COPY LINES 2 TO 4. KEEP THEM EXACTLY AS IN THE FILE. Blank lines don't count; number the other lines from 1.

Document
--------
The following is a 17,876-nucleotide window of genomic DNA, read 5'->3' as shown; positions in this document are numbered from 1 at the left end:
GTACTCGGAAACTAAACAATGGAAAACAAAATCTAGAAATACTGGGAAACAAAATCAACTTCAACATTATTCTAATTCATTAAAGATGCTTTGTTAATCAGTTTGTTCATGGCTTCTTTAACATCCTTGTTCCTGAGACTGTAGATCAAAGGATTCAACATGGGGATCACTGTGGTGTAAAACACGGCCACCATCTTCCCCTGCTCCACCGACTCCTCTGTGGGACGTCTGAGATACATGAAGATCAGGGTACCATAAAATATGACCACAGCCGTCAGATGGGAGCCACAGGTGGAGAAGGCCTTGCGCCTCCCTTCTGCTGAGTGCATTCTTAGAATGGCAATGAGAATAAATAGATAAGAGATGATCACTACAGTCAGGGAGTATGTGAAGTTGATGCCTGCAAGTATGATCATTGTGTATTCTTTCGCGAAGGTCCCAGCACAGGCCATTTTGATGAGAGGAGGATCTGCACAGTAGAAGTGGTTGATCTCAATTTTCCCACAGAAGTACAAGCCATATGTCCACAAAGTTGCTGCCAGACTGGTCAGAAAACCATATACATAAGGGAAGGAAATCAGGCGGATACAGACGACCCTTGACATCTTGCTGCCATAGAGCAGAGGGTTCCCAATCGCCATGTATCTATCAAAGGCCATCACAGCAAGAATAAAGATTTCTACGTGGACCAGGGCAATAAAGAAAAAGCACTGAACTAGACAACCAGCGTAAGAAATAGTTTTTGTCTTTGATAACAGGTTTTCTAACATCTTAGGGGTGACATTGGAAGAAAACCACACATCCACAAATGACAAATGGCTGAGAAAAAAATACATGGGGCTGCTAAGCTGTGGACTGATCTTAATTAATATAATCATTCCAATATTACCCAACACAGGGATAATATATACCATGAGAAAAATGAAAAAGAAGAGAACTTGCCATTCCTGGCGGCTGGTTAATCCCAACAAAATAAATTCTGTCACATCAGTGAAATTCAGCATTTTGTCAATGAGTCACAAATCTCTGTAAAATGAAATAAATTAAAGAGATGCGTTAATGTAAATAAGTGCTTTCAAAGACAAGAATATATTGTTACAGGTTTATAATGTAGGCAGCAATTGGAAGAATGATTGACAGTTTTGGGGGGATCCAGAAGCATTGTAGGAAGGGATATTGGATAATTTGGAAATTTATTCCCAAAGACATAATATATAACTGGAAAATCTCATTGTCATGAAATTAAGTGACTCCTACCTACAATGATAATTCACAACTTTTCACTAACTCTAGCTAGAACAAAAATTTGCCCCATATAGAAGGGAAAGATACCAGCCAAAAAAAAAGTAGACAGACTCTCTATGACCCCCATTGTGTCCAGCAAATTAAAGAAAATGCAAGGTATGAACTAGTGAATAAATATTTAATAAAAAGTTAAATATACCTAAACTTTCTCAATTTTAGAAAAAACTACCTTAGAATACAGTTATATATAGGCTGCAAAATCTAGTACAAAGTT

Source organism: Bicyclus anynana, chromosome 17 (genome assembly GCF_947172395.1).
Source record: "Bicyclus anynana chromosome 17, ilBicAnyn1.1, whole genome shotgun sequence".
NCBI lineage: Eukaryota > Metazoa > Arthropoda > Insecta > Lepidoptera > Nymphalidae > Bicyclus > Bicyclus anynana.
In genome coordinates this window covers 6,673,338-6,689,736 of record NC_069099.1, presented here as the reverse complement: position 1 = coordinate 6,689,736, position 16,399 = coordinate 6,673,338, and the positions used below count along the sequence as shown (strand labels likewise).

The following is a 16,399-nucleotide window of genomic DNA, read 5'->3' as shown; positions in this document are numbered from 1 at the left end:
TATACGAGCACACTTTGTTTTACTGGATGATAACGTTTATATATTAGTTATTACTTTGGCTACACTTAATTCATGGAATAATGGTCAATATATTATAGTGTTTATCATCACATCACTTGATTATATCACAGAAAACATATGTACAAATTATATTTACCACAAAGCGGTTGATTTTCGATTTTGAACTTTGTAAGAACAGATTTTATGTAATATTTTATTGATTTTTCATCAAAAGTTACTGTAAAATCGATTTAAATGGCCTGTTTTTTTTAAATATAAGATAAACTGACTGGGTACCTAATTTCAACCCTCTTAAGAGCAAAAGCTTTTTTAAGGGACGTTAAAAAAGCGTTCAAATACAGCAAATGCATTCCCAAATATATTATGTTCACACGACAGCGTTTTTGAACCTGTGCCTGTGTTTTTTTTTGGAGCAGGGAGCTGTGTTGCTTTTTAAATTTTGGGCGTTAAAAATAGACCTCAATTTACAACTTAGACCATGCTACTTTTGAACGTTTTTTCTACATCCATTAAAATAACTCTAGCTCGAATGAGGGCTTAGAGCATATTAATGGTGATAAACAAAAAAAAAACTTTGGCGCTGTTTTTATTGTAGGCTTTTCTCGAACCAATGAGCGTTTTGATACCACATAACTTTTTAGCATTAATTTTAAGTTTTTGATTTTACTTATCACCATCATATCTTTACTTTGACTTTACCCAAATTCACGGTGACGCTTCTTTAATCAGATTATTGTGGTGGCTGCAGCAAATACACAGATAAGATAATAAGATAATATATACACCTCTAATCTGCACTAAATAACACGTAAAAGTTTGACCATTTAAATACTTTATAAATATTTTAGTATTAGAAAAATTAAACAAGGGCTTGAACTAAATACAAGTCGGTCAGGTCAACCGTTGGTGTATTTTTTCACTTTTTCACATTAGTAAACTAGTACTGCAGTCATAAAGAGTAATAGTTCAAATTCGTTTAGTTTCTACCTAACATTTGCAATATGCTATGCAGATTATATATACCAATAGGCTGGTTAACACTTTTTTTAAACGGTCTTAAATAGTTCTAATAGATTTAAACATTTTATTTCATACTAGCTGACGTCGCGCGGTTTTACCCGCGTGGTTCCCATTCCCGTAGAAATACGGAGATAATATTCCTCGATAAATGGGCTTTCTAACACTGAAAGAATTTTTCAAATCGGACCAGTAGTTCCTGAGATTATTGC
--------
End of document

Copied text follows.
GTACTCGGAAACTAAACAATGGAAAACAAAATCTAGAAATACTGGGAAACAAAATCAACTTCAACATTATTCTAATTCATTAAAGATGCTTTGTTAATCAGTTTGTTCATGGCTTCTTTAACATCCTTGTTCCTGAGACTGTAGATCAAAGGATTCAACATGGGGATCACTGTGGTGTAAAACACGGCCACCATCTTCCCCTGCTCCACCGACTCCTCTGTGGGACGTCTGAGATACATGAAGATCAGGGTACCATAAAATATGACCACAGCCGTCAGATGGGAGCCACAGGTGGAGAAGGCCTTGCGCCTCCCTTCTGCTGAGTGCATTCTTAGAATGGCAATGAGAATAAATAGATAAGAGATGATCACTACAGTCAGGGAGTATGTGAAGTTGATGCCTGCAAGTATGATCATTGTGTATTCTTTCGCGAAGGTCCCAGCACAGGCCATTTTGATGAGAGGAGGATCTGCACAGTAGAAGTGGTTGATCTCAATTTTCCCACAGAAGTACAAGCCATATGTCCACAAAGTTGCTGCCAGACTGGTCAGAAAACCATATACATAAGGGAAGGAAATCAGGCGGATACAGACGACCCTTGACATCTTGCTGCCATAGAGCAGAGGGTTCCCAATCGCCATGTATCTATCAAAGGCCATCACAGCAAGAATAAAGATTTCTACGTGGACCAGGGCAATAAAGAAAAAGCACTGAACTAGACAACCAGCGTAAGAAATAGTTTTTGTCTTTGATAACAGGTTTTCTAACATCTTAGGGGTGACATTGGAAGAAAACCACACATCCACAAATGACAAATGGCTGAGAAAAAAATACATGGGGCTGCTAAGCTGTGGACTGATCTTAATTAATATAATCATTCCAATATTACCCAACACAGGGATAATATATACCATGAGAAAAATGAAAAAGAAGAGAACTTGCCATTCCTGGCGGCTGGTTAATCCCAACAAAATAAATTCTGTCACATCAGTGAAATTCAGCATTTTGTCAATGAGTCACAAATCTCTGTAAAATGAAATAAATTAAAGAGATGCGTTAATGTAAATAAGTGCTTTCAAAGACAAGAATATATTGTTACAGGTTTATAATGTAGGCAGCAATTGGAAGAATGATTGACAGTTTTGGGGGGATCCAGAAGCATTGTAGGAAGGGATATTGGATAATTTGGAAATTTATTCCCAAAGACATAATATATAACTGGAAAATCTCATTGTCATGAAATTAAGTGACTCCTACCTACAATGATAATTCACAACTTTTCACTAACTCTAGCTAGAACAAAAATTTGCCCCATATAGAAGGGAAAGATACCAGCCAAAAAAAAAGTAGACAGACTCTCTATGACCCCCATTGTGTCCAGCAAATTAAAGAAAATGCAAGGTATGAACTAGTGAATAAATATTTAATAAAAAGTTAAATATACCTAAACTTTCTCAATTTTAGAAAAAACTACCTTAGAATACAGTTATATATAGGCTGCAAAATCTAGTACAAAGTT

Source organism: Bicyclus anynana, chromosome 17 (genome assembly GCF_947172395.1).
Source record: "Bicyclus anynana chromosome 17, ilBicAnyn1.1, whole genome shotgun sequence".